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Home / Resources / News / For a Permanent EU Citizens’ Assembly: Why, When, How?

For a Permanent EU Citizens’ Assembly: Why, When, How?

A public discussion by the EUI-STG democracy forum under the umbrella of EUI Democracy in the 21st century Interdisciplinary Research Cluster.

We have been witnessing an impressive increase in the use of stratified randomly selected Citizens’ Assemblies across the world in the last decade. Many believe that they can play a crucial role in creating the social conditions to tackle complex policy problems such as the climate emergency in addition to their intrinsic value for democratic renewal. Others however, criticise them as a gimmick or even a threat to traditional representative democracy.

This “deliberative wave” has now arrived in the EU, which for the first time in history is systematically applying such methods within the framework of the Conference on the Future of Europe taking place in 2021-22. In fact, the four European Citizens’ Assemblies (here called Citizens’ Panels) with 800 randomly selected citizens from across the EU are a key pillar in the Conference architecture. On 10 December 2021, one of them will be hosted at the EUI in Florence for its final deliberation and recommendations on European democracy/Values and rights, rule of law and security .

But what comes next? Do we need to make such EU Citizens’ Assembly permanent? And if so, how should it be designed to become a truly efficient and meaningful instrument of transnational deliberative democracy? What can we learn from the many prior experiences in this vein, such as the French Citizens’ Convention on Climate, the permanent Citizens Assembly in Eastern-Belgium or the Irish Citizens’ Assembly model where citizens can vote on the assembly’s proposals in a referendum?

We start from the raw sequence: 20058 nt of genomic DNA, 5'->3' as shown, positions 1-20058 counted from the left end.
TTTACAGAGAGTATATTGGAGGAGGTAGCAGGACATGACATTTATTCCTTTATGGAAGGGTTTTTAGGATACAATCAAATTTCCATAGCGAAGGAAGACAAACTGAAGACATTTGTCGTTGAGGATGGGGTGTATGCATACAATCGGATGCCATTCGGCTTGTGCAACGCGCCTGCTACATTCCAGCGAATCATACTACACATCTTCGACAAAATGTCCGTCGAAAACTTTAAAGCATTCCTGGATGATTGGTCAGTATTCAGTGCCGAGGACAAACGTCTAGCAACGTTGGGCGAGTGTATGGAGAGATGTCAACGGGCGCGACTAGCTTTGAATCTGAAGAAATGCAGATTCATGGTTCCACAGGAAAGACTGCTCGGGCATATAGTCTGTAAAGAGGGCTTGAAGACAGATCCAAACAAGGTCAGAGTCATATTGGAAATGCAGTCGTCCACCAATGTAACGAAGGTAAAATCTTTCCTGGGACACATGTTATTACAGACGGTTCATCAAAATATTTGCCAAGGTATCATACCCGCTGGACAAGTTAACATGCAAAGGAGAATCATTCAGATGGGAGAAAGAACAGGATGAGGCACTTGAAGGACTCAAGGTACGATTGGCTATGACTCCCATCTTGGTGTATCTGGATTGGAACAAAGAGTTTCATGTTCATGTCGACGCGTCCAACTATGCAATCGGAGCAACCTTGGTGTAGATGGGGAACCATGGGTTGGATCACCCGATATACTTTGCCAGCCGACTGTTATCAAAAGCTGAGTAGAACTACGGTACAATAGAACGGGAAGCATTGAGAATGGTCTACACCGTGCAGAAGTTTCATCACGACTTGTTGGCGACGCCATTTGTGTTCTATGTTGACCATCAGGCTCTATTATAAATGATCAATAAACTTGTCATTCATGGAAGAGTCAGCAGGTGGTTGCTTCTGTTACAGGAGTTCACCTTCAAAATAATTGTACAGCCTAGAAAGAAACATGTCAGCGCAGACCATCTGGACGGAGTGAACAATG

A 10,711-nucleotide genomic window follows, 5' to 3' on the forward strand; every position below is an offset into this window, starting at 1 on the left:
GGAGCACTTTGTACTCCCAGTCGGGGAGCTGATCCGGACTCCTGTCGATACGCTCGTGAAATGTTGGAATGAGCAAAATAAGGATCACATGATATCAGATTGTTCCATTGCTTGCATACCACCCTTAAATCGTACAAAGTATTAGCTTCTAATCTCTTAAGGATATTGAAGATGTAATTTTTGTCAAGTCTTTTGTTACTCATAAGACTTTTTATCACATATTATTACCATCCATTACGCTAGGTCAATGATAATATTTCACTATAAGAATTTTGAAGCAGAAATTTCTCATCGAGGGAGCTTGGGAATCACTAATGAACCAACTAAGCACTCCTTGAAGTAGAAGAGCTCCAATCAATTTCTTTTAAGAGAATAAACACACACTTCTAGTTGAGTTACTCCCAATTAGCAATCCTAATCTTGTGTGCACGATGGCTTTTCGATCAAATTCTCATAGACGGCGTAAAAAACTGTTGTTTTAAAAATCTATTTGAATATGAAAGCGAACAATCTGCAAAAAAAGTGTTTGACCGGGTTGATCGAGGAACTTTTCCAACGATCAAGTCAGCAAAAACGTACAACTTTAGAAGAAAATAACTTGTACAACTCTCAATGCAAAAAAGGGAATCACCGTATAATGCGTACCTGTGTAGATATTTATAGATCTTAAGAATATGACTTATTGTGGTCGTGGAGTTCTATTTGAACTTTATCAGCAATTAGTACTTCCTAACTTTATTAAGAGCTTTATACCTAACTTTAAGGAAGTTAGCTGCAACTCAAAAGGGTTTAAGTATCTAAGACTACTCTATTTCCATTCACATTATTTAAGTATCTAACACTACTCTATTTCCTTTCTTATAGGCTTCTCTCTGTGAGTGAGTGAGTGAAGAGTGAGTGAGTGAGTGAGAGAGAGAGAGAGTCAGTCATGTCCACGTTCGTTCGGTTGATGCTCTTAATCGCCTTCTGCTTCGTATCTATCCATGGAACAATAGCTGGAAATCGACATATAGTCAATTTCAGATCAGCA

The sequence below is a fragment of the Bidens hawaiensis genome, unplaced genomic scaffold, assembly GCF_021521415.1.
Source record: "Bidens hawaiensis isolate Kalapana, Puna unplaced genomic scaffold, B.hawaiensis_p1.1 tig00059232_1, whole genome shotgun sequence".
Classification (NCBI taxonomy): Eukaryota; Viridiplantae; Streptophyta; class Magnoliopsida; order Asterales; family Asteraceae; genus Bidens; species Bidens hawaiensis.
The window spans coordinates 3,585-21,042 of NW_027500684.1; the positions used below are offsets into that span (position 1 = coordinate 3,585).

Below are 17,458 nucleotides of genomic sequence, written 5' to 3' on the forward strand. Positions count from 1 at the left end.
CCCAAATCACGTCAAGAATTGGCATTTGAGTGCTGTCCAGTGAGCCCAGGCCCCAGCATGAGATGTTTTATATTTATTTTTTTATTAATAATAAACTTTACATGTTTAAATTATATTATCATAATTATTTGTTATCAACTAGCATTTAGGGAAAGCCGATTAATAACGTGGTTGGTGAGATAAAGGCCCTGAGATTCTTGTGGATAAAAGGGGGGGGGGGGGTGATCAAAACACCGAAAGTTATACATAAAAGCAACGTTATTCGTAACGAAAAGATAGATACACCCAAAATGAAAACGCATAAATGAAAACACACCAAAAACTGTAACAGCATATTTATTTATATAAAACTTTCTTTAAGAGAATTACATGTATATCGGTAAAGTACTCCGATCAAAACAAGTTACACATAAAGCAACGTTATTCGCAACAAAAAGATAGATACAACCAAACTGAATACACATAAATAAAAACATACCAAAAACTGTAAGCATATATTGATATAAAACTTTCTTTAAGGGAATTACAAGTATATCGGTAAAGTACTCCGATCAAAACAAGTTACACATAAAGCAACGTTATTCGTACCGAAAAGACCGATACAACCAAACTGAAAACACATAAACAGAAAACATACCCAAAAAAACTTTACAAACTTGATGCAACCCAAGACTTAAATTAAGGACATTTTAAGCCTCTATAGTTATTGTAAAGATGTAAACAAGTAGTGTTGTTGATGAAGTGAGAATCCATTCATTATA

The EUI-STG Democracy Forum has been investigating these questions along side the Conference on the Future of Europe and is eager to exchange on this prospect with a broader public.

Join us online next Monday 6th December at 17h CET Online to consider this topic with some of the most knowledgeable experts in the field.

Chair: Kalypso Nicolaidis (EUI)


Initial Presenters:

  • Claudia Chwalisz (OECD)
  • Yves Sintomer (University of Paris and Oxford University)


  • Gabriela Cretu (Social Democratic Party (PSD), Romania)
  • David Farrell (University College Dublin)
  • Christoph Niessen (EUI)
  • Niccolo Milanese (European Alternatives and Citizens Take Over Europe)
  • Alberto Alemanno (HEC Paris and The Good Lobby)
  • Carsten Berg (Berggruen EUI Fellow and ECI)